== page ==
Wednesday, November 19, 2008

Thoughts on Berkshire's valuation

This is patterned on the two-column approach to Berkshire's valuation that Buffett encourages in his most recent shareholder letters.

Value of cash + investments at the end of Q3 (under "Insurance and other"): $133.525 billion

Annualized post-tax non-insurance operating earnings for 2009, net of minority interests: $4.24 billion

Market value of Berkshire today: $148.01 billion (B's selling for $3125 a share)

Unrealized investment losses in equities since the start of the year: $7.504 billion (and climbing since Q3)

If you believe the market value of Berkshire's equity holdings represented fair value at the end of Q3 (I dont, and you only need to look at the unrealized investment losses number to believe that this is a reasonable supposition) , then the implied multiple on the post-tax earnings of the non-insurance business is 3.4. 

Since the end of Q3, Berkshire has bought $8 billion worth of preferreds in GE and GS yielding 10%, along with an equity kicker. There's the MidAmerican deal to buy CEG. There is still about 9.8 billion worth of cash that can be deployed (leaving aside the $10 billion that WEB has said he'd set aside for insurance payments). And then, there's the bonds worth about $30 billion, a portion of which is likely to be committed to equities as the market continues to decline. And, last but not the least, the cash thats pouring into Omaha every week (about $8.428 billion for the first 9 months of 2008).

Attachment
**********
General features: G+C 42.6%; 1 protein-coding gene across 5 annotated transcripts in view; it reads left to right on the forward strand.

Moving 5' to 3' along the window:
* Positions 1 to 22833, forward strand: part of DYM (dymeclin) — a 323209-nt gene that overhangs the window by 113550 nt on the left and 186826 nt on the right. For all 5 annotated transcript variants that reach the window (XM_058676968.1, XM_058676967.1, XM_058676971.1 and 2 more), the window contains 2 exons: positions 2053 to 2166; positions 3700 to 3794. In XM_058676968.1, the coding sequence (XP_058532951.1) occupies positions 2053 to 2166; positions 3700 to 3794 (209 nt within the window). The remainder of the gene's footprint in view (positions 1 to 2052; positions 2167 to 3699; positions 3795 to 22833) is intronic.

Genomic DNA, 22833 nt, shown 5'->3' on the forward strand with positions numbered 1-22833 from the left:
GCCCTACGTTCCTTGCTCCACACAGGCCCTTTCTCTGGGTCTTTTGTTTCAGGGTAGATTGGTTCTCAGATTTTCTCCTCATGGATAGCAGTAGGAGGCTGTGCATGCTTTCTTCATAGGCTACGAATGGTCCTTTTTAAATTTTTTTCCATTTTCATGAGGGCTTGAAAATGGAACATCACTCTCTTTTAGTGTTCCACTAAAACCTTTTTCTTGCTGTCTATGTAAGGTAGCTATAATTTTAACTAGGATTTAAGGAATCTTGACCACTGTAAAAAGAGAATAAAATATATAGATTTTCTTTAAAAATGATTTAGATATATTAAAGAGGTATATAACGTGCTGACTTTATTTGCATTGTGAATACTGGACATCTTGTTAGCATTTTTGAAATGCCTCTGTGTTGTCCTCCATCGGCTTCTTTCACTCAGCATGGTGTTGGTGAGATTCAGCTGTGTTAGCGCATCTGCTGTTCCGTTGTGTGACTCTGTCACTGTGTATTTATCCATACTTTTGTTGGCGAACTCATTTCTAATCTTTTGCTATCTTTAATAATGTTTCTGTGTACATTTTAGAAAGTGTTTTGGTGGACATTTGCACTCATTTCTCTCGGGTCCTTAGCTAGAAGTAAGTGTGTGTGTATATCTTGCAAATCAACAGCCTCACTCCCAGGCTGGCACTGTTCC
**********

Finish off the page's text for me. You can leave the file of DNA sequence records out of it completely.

In my opinion, at these prices, Berkshire's current non-insurance businesses are being given away for free, businesses earning about $4.24 billion annually(in a recessionary environment), and Berkshire's current equity holdings are also more than likely undervalued. With Buffett and Munger at the helm, Berkshire is beautifully positioned to take advantage of a situation like today's, both on the investment side and the operational side. 

Berkshire has not been this cheap since Buffett's buyback offer in the middle of 2000. This doesnt mean the price wont get cheaper. It could, but that'd likely only make it an even better bargain than it is already. Berkshire's intrinsic value is growing rapidly at the same time that its price is declining. The spread between price and value will converge ultimately though and that ought to be the only thing that matters to folks buying at today's prices.

Disclosure: Long Berkshire, although I havent added to my position since the middle of 2006.

Often wrong but seldom in doubt,

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